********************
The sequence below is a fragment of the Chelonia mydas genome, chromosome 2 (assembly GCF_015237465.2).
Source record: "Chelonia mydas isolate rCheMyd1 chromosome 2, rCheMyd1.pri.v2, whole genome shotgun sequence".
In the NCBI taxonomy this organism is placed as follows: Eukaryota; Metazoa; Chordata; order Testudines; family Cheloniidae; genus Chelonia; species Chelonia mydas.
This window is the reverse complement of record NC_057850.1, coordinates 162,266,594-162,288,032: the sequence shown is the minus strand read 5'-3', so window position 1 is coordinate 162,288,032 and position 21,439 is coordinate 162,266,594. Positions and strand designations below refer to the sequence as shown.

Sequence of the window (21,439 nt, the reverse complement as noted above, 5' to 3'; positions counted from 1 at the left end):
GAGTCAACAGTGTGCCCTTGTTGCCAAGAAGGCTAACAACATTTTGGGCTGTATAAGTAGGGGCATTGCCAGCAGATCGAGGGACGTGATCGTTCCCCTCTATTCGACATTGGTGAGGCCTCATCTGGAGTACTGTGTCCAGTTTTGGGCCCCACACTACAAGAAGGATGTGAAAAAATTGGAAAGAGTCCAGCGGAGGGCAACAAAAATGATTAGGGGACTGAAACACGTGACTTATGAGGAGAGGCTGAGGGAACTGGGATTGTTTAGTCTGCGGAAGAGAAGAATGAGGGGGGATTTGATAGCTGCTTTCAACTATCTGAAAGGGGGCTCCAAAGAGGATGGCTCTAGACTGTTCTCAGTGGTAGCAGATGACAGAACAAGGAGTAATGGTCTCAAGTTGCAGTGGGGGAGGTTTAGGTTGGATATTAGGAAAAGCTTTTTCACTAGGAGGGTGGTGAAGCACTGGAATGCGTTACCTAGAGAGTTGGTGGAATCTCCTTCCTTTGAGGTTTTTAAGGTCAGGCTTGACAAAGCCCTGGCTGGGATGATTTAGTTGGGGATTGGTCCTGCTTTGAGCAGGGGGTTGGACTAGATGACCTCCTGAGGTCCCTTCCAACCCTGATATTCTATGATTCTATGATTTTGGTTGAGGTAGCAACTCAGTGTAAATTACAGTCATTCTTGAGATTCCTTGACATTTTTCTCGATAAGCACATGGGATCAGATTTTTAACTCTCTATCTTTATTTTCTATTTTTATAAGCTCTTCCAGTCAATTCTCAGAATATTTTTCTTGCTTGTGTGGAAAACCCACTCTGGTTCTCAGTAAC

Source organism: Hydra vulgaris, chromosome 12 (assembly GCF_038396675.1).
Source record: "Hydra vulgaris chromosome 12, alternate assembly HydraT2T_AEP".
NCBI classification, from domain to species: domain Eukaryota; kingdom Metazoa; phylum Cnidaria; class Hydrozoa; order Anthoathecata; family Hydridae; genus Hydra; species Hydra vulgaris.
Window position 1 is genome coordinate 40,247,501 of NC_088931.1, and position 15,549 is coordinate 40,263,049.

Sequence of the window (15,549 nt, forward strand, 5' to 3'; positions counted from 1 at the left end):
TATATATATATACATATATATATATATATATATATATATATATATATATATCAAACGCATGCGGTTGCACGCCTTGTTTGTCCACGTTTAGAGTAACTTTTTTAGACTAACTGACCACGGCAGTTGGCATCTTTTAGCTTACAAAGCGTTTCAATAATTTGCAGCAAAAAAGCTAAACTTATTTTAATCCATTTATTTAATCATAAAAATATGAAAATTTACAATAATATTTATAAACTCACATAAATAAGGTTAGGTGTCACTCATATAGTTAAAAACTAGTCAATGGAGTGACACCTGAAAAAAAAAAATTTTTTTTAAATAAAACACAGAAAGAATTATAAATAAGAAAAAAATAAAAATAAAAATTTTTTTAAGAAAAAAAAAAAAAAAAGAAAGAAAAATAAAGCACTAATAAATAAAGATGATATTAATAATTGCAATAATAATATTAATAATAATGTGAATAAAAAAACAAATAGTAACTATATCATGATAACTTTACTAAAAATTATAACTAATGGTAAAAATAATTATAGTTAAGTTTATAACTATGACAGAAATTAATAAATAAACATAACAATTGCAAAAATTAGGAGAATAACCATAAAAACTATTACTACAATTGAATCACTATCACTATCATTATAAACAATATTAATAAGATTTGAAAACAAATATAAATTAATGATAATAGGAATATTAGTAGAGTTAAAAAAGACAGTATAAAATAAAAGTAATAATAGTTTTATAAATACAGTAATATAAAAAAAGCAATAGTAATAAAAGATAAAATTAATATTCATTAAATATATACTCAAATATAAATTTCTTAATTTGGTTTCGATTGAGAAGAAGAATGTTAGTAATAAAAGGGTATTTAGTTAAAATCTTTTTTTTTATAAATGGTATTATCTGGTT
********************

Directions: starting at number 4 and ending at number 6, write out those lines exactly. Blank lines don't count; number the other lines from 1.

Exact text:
This window is the reverse complement of record NC_057850.1, coordinates 162,266,594-162,288,032: the sequence shown is the minus strand read 5'-3', so window position 1 is coordinate 162,288,032 and position 21,439 is coordinate 162,266,594. Positions and strand designations below refer to the sequence as shown.

Sequence of the window (21,439 nt, the reverse complement as noted above, 5' to 3'; positions counted from 1 at the left end):
GAGTCAACAGTGTGCCCTTGTTGCCAAGAAGGCTAACAACATTTTGGGCTGTATAAGTAGGGGCATTGCCAGCAGATCGAGGGACGTGATCGTTCCCCTCTATTCGACATTGGTGAGGCCTCATCTGGAGTACTGTGTCCAGTTTTGGGCCCCACACTACAAGAAGGATGTGAAAAAATTGGAAAGAGTCCAGCGGAGGGCAACAAAAATGATTAGGGGACTGAAACACGTGACTTATGAGGAGAGGCTGAGGGAACTGGGATTGTTTAGTCTGCGGAAGAGAAGAATGAGGGGGGATTTGATAGCTGCTTTCAACTATCTGAAAGGGGGCTCCAAAGAGGATGGCTCTAGACTGTTCTCAGTGGTAGCAGATGACAGAACAAGGAGTAATGGTCTCAAGTTGCAGTGGGGGAGGTTTAGGTTGGATATTAGGAAAAGCTTTTTCACTAGGAGGGTGGTGAAGCACTGGAATGCGTTACCTAGAGAGTTGGTGGAATCTCCTTCCTTTGAGGTTTTTAAGGTCAGGCTTGACAAAGCCCTGGCTGGGATGATTTAGTTGGGGATTGGTCCTGCTTTGAGCAGGGGGTTGGACTAGATGACCTCCTGAGGTCCCTTCCAACCCTGATATTCTATGATTCTATGATTTTGGTTGAGGTAGCAACTCAGTGTAAATTACAGTCATTCTTGAGATTCCTTGACATTTTTCTCGATAAGCACATGGGATCAGATTTTTAACTCTCTATCTTTATTTTCTATTTTTATAAGCTCTTCCAGTCAATTCTCAGAATATTTTTCTTGCTTGTGTGGAAAACCCACTCTGGTTCTCAGTAAC